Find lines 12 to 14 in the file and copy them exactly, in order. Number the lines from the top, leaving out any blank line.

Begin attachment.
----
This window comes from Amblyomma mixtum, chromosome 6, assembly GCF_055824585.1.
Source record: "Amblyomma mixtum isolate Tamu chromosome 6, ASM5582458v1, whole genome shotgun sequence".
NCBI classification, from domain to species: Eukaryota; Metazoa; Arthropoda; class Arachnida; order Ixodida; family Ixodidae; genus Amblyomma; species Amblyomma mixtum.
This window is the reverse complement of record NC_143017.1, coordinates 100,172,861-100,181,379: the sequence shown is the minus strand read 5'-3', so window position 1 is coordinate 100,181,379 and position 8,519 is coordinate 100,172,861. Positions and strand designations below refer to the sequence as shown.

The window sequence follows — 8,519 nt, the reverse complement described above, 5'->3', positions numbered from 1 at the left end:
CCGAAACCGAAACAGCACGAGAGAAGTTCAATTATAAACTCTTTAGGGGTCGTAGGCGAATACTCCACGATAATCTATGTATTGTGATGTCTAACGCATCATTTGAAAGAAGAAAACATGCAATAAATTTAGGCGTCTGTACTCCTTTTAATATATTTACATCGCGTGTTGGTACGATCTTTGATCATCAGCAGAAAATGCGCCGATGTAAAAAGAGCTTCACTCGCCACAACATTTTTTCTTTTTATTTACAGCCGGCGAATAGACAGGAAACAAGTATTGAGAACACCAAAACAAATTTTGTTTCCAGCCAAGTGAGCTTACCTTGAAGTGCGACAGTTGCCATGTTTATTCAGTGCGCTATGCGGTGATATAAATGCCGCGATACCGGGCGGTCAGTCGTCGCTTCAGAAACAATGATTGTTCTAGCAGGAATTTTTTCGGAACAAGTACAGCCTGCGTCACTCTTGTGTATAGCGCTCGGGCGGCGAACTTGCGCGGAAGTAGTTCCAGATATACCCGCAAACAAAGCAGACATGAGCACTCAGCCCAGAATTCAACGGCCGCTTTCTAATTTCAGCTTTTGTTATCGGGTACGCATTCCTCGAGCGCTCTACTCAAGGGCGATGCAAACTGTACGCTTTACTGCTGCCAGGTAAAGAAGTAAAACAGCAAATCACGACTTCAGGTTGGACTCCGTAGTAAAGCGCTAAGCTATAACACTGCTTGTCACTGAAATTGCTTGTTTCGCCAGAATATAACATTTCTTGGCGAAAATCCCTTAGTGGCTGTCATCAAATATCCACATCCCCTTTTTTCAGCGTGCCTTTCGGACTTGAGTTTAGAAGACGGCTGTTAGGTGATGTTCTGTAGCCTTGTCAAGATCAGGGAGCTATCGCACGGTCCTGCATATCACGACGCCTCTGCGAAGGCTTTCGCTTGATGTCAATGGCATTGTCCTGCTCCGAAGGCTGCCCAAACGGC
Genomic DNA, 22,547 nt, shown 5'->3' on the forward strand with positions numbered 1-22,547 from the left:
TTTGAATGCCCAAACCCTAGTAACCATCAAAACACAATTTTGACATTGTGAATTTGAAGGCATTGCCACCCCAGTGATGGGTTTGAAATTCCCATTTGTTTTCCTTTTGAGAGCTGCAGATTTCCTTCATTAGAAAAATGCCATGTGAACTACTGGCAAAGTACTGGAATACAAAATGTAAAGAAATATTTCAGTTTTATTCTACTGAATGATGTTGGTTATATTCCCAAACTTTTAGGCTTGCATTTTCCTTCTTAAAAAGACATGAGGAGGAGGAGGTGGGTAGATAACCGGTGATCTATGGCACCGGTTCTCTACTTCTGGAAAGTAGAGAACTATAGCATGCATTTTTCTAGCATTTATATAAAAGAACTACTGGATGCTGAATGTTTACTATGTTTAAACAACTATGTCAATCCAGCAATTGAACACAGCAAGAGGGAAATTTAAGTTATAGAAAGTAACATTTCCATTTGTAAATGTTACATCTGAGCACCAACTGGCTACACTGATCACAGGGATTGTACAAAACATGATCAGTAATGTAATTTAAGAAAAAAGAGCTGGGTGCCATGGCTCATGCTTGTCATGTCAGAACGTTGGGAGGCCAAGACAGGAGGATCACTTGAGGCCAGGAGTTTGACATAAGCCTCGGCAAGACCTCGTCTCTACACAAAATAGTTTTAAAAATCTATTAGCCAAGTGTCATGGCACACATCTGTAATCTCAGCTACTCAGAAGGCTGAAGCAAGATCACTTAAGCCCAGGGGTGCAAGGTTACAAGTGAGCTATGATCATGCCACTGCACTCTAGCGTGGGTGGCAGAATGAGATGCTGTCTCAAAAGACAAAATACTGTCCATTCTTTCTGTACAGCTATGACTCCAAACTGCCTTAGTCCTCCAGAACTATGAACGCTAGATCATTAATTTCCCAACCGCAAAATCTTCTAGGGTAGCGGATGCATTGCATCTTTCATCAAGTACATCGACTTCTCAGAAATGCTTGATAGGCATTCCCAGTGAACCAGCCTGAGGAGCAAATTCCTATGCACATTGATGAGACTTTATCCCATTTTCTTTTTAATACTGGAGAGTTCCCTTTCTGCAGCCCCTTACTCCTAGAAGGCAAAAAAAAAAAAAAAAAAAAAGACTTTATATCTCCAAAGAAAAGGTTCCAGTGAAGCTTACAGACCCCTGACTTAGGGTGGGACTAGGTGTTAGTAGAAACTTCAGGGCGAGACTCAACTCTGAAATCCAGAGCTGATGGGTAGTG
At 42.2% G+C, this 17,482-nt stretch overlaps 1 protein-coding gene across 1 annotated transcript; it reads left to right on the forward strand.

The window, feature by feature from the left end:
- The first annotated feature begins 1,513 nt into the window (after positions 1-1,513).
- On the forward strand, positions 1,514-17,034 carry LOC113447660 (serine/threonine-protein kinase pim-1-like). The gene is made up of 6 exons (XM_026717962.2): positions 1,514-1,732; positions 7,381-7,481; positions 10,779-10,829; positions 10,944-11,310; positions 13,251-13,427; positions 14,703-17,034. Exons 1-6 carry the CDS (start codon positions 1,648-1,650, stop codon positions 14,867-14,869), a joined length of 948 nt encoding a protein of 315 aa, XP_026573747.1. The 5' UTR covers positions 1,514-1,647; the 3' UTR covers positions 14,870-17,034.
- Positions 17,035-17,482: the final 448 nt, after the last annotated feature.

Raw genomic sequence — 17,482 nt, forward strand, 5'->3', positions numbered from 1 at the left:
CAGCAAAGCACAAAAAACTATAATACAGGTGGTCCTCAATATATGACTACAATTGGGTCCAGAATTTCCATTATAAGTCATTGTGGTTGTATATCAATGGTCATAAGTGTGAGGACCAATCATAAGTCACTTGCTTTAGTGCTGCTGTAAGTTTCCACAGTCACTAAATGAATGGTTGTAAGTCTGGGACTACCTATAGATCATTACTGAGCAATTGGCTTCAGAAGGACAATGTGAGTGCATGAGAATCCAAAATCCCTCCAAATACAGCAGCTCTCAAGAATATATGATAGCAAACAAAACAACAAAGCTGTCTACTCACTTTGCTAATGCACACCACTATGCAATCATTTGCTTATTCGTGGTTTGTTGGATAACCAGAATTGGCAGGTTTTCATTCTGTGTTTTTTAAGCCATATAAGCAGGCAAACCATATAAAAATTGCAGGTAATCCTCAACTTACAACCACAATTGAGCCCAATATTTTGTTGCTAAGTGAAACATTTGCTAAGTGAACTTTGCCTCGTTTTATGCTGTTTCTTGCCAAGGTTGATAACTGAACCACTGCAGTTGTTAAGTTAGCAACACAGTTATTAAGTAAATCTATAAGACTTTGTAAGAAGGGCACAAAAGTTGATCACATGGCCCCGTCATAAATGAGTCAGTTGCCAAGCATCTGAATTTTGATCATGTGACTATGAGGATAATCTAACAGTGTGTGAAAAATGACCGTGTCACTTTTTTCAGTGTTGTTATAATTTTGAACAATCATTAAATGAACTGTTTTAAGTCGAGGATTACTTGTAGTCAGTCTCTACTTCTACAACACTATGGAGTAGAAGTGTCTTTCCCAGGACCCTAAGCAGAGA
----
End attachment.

- On the forward strand, positions 1,514-17,034 carry LOC113447660 (serine/threonine-protein kinase pim-1-like). The gene is made up of 6 exons (XM_026717962.2): positions 1,514-1,732; positions 7,381-7,481; positions 10,779-10,829; positions 10,944-11,310; positions 13,251-13,427; positions 14,703-17,034. Exons 1-6 carry the CDS (start codon positions 1,648-1,650, stop codon positions 14,867-14,869), a joined length of 948 nt encoding a protein of 315 aa, XP_026573747.1. The 5' UTR covers positions 1,514-1,647; the 3' UTR covers positions 14,870-17,034.
- Positions 17,035-17,482: the final 448 nt, after the last annotated feature.

Raw genomic sequence — 17,482 nt, forward strand, 5'->3', positions numbered from 1 at the left: